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Cool wines getting hot

Chile's Casablanca Valley has winning way with whites

Bill Daley

The Daley Question

September 8, 2010

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Sometimes it pays to play it cool; just ask President Obama, Lauren Bacall, Johnny Depp and the grape growers and winemakers of Chile's Casablanca Valley.

Located 11 miles from the Chilean coast, bathed in cool breezes and morning fogs from the chilly Pacific Ocean, the Casablanca Valley was once thought too cold for growing wine grapes. Happily the pundits were proven wrong and now the region is home to thriving plantings of cool-friendly chardonnay and sauvignon blanc vines. Casablanca winemakers celebrate their unique clime with the slogan: "Premium cool valley."

Why is cool important? Wine is all about the grapes, most vintners will tell you, and the best wine grapes grow where a balance can be achieved between warm and cool temperatures. Warm days build up ripeness, cool nights impart a crispness, an acidity, that holds the ripeness in check. The result? Grapes with character and flavors that, in turn, make compelling wines.

The grapes from this valley have brought "new and completely unexpected flavors" to the Chilean wine, writes Giorgianna Cuneo in an e-mail from Chile. Her family owns the Casas del Bosque winery and she is president of the region's winemakers group, Asociacion de Empresarios Vitivinicolas del Valle de Casablanca.

"Casablanca today is the most important cool valley in Chile and is recognized to be the best place in Chile for sauvignon blanc wines,'' Cuneo says. The proximity to the ocean, the fogs and the cool breeze "give us really great wines, good character, fresh fruit, balance, acidity and elegant wines."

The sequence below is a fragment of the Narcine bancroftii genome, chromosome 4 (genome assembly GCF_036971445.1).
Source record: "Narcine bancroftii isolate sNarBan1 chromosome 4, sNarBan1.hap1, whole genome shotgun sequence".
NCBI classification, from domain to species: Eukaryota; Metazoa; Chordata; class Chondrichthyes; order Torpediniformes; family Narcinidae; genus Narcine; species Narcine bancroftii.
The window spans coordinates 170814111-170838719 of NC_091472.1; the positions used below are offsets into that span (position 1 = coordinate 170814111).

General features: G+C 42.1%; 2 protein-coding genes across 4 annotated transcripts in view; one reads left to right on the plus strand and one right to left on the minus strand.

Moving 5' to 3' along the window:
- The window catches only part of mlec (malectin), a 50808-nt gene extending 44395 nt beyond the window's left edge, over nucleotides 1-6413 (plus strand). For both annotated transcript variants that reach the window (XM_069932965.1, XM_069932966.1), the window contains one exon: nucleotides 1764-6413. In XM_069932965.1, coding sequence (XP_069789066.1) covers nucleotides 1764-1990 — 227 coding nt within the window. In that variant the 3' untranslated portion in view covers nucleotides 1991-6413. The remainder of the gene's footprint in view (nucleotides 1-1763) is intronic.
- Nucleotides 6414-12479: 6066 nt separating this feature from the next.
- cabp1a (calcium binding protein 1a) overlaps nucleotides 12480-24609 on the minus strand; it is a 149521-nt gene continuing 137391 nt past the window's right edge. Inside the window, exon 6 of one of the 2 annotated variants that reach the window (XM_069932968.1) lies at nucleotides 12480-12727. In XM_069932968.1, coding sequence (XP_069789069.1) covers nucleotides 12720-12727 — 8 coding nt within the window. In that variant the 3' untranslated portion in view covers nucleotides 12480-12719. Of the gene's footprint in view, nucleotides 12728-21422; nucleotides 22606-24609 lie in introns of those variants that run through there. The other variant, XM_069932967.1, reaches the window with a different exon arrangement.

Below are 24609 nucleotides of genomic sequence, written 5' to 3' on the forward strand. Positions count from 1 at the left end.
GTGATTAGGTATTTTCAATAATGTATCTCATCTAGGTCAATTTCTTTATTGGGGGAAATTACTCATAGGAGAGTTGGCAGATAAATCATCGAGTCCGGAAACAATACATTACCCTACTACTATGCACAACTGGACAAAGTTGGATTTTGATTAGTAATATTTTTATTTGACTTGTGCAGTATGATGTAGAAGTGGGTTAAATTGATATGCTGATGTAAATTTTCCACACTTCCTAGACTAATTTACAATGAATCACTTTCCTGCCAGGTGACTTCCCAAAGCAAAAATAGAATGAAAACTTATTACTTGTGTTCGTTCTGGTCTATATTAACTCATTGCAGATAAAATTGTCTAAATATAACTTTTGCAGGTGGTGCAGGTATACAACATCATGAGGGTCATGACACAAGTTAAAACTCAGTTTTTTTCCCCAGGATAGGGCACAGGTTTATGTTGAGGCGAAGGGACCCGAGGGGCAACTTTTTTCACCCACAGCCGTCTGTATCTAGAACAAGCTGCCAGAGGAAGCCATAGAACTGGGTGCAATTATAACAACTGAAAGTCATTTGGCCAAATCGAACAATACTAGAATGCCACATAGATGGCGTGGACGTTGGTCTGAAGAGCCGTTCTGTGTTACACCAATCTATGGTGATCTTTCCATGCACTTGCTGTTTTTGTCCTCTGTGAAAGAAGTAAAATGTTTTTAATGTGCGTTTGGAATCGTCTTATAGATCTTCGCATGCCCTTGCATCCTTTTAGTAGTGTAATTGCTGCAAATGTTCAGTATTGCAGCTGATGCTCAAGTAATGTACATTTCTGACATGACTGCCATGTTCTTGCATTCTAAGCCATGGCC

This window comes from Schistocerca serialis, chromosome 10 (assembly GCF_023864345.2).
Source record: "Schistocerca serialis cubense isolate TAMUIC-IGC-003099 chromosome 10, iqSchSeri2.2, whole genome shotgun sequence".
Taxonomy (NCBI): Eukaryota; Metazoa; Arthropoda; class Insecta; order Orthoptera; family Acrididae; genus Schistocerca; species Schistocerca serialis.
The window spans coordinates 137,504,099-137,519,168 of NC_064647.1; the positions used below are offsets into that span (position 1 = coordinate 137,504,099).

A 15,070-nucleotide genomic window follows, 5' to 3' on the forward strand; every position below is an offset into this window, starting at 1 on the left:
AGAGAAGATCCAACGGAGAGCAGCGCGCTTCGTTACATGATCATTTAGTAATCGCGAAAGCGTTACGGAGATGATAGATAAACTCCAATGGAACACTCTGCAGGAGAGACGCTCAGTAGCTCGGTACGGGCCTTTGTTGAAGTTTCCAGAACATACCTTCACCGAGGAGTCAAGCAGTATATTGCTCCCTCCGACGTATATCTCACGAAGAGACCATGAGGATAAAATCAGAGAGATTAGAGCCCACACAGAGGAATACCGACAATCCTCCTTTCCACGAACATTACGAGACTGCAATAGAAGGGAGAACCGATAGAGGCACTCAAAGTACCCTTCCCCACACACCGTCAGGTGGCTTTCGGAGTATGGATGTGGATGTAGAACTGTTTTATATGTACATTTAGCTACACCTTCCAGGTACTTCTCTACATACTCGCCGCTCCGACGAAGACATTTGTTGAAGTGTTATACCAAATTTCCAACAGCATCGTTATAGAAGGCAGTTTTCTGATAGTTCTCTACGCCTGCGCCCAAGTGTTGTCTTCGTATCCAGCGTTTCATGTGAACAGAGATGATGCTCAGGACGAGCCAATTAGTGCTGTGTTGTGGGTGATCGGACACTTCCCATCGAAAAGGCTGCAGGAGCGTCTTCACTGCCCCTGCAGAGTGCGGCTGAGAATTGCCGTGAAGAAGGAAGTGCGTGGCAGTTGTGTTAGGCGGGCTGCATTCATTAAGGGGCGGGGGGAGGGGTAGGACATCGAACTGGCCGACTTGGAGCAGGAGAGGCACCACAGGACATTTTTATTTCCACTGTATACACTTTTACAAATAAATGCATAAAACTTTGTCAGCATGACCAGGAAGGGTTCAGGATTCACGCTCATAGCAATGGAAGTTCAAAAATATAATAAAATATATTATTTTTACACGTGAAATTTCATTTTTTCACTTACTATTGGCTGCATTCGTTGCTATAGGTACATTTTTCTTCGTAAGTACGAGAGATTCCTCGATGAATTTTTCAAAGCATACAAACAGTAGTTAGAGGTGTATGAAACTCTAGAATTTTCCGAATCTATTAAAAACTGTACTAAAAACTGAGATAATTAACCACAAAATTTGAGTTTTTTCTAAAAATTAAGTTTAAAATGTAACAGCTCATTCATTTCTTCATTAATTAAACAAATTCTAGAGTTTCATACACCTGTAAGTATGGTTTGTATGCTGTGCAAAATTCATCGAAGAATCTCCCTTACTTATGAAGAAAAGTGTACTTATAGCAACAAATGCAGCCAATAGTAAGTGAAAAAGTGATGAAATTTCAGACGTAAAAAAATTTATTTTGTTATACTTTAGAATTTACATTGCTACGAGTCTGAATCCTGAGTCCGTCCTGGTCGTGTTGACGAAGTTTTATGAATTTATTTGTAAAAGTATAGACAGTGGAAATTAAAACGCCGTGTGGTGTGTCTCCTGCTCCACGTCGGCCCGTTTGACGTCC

The soils of the valley also are a factor. The first vineyards were planned on sandy loam soils, Cuneo noted, producing wines with "riper, tropical fruit aromas." Moving toward the northeastern reaches of the valley, the soil becomes heavier clay, which imparts an herbal or vegetal character to wines.

Chardonnay was the valley's first big grape variety; it remains the region's most planted grape. Sauvignon blanc is in second place. Far behind these whites are the reds, including merlot, pinot noir and syrah. Merlot has more acreage than the others but pinot is getting the cred, Cuneo insisted, followed by syrah.

Casablanca winemakers will continue to work to keep their valley the best place in Chile for sauvignon blanc, Cuneo predicted, while working to improve their pinot noir. Interestingly, she said the first pinot noir clones in the valley came from Oregon. Then there's syrah. Little is planted now but Cuneo said the results are more than encouraging.

"The aromas of Casablanca syrah recalls … black fruits and notes of leather instead of plum jam,'' she said. "And in its best representatives, minerality is its most seductive element."

Stay tuned; Casablanca's cool is surely going to make its wine very, very hot.

wdaley@tribune.com

By the numbers

9518

Number of vineyard acres in Chile's Casablanca Valley

4559

Number of acres planted with chardonnay vines in the Casablanca Valley

1982

Year first wine grape vines planted in the Casablanca Valley.

Sources: Wines of Chile; Asociacion de Empresarios Vitivinicolas del Valle de Casablanca; The World Atlas of Wine

Whites rule Casablanca

White wine grapes clearly dominate the Casablanca Valley as shown in these acreage statistics from the region's wine groups.

1 Chardonnay: 5606 acres

2 Sauvignon blanc: 4771 acres

3 Pinot noir: 1754 acres

4 Syrah: 264 acres